Film maker William Castle was known as the king of B-movies, a shlock master who used gimmicks and tricks in his works. With his long face and massive cigar, he was almost as well known a director as Alfred Hitchcock in the 1950s.
Very early in his career, William learned the value of promotional stunts. His first play was Not for Children. When Nazi Germany sent him an invitation to perform the play in Munich, he refused and used his leading lady by calling her “The Girl who said ‘No’ to Hitler”. To up the ante, he painted swastikas on the outside of the theater. It added greatly to the success of the play.
Eventually, William went to work for Columbia Pictures and then decided to branch out on his own. He financed his first movie Macabre with his own money. As a gimmick, he offered a $1,000 life insurance policy if anyone died of fright from seeing the picture. He also stationed nurses in the lobby and hearses outside the theater.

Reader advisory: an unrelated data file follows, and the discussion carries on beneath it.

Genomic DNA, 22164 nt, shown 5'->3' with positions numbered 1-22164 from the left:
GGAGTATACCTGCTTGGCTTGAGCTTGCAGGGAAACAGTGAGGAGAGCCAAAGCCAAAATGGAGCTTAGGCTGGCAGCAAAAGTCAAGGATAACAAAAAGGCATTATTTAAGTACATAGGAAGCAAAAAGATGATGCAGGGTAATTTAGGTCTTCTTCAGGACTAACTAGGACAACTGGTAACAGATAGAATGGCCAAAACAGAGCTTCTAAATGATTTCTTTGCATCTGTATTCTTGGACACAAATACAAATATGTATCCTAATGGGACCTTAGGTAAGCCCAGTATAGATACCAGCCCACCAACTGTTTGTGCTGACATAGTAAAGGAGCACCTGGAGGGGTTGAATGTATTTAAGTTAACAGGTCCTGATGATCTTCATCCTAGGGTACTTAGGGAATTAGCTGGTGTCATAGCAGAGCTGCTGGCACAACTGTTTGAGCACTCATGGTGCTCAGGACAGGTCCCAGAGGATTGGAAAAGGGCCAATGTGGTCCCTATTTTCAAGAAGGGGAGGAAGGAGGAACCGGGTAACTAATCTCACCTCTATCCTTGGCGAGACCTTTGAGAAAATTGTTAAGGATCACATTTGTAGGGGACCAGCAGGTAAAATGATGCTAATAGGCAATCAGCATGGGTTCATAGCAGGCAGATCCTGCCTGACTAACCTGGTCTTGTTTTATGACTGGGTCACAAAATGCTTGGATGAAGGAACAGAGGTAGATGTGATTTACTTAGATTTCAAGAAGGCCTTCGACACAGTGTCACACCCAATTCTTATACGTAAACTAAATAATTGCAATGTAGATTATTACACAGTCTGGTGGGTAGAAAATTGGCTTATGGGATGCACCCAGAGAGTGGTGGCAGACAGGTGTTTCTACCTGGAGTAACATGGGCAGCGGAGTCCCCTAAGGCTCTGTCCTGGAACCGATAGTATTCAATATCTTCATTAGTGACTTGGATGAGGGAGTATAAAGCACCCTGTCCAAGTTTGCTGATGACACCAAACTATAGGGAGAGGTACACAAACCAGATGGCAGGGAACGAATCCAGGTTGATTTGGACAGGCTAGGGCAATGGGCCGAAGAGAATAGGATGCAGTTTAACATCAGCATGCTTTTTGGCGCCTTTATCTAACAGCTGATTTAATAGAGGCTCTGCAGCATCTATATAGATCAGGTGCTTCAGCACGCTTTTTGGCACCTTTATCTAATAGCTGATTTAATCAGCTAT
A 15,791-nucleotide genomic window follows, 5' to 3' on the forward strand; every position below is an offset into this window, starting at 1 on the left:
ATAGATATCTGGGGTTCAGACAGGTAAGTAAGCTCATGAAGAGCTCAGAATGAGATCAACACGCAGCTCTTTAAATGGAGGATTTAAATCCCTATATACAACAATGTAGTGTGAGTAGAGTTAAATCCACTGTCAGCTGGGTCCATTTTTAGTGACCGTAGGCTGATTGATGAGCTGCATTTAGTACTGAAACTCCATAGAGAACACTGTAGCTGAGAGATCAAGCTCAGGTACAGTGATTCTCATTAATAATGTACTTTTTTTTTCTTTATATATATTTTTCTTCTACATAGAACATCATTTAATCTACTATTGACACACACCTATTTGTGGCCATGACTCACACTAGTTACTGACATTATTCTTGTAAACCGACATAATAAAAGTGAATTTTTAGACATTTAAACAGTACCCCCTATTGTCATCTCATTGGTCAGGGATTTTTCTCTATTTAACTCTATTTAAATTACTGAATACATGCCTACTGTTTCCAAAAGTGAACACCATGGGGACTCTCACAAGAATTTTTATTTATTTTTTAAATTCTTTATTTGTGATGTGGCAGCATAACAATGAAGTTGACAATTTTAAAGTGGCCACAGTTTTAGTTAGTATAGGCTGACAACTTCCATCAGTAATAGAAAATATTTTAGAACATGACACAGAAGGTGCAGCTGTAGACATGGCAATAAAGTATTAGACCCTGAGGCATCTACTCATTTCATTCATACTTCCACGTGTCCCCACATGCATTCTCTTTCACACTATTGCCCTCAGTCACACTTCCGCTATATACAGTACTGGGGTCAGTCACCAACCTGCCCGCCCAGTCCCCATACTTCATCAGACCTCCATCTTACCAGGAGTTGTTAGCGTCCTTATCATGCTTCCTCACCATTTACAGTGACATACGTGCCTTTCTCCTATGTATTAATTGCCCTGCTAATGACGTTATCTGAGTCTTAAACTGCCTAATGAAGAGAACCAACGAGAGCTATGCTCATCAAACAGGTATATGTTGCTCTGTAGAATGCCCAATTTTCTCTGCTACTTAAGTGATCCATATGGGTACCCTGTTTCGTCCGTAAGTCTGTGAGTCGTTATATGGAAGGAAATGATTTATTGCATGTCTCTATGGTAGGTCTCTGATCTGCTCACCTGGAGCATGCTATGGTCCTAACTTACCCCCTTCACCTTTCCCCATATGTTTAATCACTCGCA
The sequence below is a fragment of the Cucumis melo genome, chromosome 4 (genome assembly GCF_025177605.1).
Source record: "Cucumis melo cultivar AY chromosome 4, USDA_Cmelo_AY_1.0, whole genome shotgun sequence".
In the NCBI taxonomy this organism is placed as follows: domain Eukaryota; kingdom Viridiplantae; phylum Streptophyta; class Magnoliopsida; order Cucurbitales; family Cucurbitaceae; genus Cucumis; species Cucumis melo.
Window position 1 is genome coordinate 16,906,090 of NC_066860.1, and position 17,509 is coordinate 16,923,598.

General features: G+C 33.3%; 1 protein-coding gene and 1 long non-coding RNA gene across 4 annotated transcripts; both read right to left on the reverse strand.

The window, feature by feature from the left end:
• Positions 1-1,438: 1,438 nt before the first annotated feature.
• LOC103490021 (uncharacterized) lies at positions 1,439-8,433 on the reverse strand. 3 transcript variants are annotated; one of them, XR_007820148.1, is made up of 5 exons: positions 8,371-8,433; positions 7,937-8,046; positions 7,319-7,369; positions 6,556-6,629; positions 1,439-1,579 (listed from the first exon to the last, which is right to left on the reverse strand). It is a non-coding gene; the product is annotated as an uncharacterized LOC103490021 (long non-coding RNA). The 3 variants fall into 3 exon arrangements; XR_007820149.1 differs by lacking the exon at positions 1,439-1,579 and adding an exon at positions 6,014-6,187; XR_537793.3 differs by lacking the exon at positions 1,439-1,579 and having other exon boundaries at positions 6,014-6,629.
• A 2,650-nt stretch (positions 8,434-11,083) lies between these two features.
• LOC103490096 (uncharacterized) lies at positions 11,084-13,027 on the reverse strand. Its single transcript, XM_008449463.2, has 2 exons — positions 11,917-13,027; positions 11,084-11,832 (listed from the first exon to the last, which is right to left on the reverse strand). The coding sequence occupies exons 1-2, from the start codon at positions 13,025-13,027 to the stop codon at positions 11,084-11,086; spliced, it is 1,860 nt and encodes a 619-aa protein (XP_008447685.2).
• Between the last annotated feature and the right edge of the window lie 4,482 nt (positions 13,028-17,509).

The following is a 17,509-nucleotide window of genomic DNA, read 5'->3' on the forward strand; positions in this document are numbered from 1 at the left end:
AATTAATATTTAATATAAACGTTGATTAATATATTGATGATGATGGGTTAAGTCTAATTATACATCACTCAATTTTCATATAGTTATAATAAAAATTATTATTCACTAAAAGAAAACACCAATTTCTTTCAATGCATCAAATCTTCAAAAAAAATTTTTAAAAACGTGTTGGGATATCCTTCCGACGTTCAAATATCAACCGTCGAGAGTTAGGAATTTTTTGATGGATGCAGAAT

He made the Vincent Price flick The Tingler. It’s big gimmick was random seats wired with electric buzzers. At the end of the film, those buzzers would go off and shock audiences. Director John Waters said that he would get to the theater early just to find the right seat to feel The Tingler.
In his career, he made The House on Haunted Hill filmed in Emergo and 13 Ghosts filmed in Illusion-O.
This style of motion picture is gone but not forgotten. The 1993 film Matinee had John Goodman play a character that was based on William Castle.